[excerpt from a piece written for the ACC Missions Handbook 2016-2017]
Carmen means ‘song’ in Latin. Carmen is dark-lit and wide-stretched. Her widely tapered eyes are luxuriant—her smile crinkles her whole face into something radiant, something nobler than happiness. Joy, maybe, at its most primal.
It leaks from her drawling hands, hands caressing the heads of the wonder-eyed chicos, who giggle then and run outside the church room, up and down the alley twice, and come back panting like furry little perros; from her hands on the chicos’ shoulders then, calming them to listen to Pastor Fernando instruct. Continue reading
Godspeed, sister, may the
constant God bless you and keep you
I always imagined Him like snow of perpetual melt, cuddling into the
corners of everything, soaking the dusts you’d
least expect Him to.
Godspeed, sister—I’m in no position to give advice, but maybe
I can offer lift. Continue reading
That’s my Spanish phrase of the day. What? Look it up yourself! All the puppies here are muy bonito.
The schedule today was much like yesterday’s—breakfast/team meeting at 7:45am, leave for churches at 9am, morning session, lunch, afternoon session, tea, back to hotel around 7:30pm, dinner, bed.
This morning, we learned how to use the eBall—a soccer ball with different colors that represent different parts of the gospel. The idea is to play, show, and tell. More on that later. Then we practiced a different Bible story with each other: the Pharisee and tax collector who pray differently, and Jesus loving on the children brought to him. Continue reading
(practicing my Español)
I can’t believe day 5 is over! It was an exhausting but rewarding day.
This morning we had a team meeting/devotional over breakfast. The passage was Ephesians 6:10-20 (if you’re following the prayer calendar on the Sucre page above, that’s the passage for today)—we talked about boldness in all we do, from knocking on doors to praying for our brothers/sisters to sharing the gospel even when we get home. Boldness ≠ obnoxiousness.
PG and I arrived at the church with our translators and Pastor Fernando like yesterday. We (and the nationals) spent some time going over the Bible story about the sinful woman who wipes Jesus’ feet and pours oil, etc. (Luke 7:36-50) and practicing sharing it with each other—the point of the morning was to go back to the houses we visited yesterday and follow up with new believers, by sharing ‘true stories from the word of God’, praying for/with them, etc. We also practiced with the Evangecube for the first time—it’s a folding cube that manipulates to show helpful pictures while you share the gospel. Continue reading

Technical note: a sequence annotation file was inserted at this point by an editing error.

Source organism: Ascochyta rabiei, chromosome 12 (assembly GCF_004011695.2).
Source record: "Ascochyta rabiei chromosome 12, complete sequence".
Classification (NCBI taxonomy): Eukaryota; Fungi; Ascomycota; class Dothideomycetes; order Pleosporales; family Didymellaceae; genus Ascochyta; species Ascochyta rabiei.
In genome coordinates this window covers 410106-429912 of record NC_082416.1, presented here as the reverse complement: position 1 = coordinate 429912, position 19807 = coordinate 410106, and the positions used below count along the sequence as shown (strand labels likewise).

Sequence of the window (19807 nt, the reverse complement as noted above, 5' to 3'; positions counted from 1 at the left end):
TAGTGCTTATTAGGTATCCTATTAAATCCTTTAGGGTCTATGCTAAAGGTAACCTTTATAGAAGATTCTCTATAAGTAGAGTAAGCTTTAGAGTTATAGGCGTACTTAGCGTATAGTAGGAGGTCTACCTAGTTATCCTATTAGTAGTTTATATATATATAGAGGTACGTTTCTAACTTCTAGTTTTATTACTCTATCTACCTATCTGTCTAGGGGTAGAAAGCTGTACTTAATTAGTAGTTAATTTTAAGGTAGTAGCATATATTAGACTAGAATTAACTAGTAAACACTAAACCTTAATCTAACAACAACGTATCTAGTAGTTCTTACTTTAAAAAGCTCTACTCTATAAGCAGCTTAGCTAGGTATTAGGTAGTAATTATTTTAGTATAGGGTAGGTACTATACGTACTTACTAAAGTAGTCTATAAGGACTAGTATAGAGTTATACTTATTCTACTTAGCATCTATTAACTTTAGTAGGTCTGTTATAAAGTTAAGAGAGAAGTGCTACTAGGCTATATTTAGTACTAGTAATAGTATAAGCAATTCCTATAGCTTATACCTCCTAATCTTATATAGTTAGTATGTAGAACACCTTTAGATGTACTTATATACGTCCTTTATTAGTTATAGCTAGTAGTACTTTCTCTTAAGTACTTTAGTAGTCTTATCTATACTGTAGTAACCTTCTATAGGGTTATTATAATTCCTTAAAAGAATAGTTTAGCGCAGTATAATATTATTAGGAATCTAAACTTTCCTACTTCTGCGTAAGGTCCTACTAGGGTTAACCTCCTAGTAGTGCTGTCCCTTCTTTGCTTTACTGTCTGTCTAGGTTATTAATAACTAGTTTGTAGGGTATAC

It’s the end of Day 3, our first full day of work with the local churches!
This morning, I ate breakfast (toast with jam) with Pastor Gaylord (PG), Justine, and Timothy. The latter two are a team, and they left together to help with a children’s program at their church. PG and I spent some time talking, working on ministry things (he prepared a sermon for the evening, I familiarized myself with our ministry materials and also helped PG), etc. Continue reading
After 22 hours of travel, we finally arrived in Sucre at 8:40am this morning! Praise God for all of us (and our luggage!) arriving safely. There was a small issue at customs (confusion about the eyeglasses we brought for the clinic) but David was able to explain what they were for and we got cleared.
Fun fact: customs in Santa Cruz involves pushing a button—green light means you’re clear! Red light means pain and a thorough check through your luggage. It’s randomized.
At the international airport in Sucre, we met two of our translators, Andrea and Johan. Continue reading
Surrender is a choice, I like to think
made in dusky rooms, with outstretched palms and crowded sweaty limbs.
Give it up.
I want to know, you, more.
I wonder if the ultimate denial of the self is handing it away, wrapped crisply, if only it were that easy. Which the purest of goals is freeing of want and jurisdiction
how then does the marionette feel: despair, or the freedom of constraint?
Raw knees, a sticky-pus epidermis, stinging with scraggles of red. Raw soul,
a different sort of corporal pain—a post-unbolt numbness, some hot fickleness still in trusting like a blind man.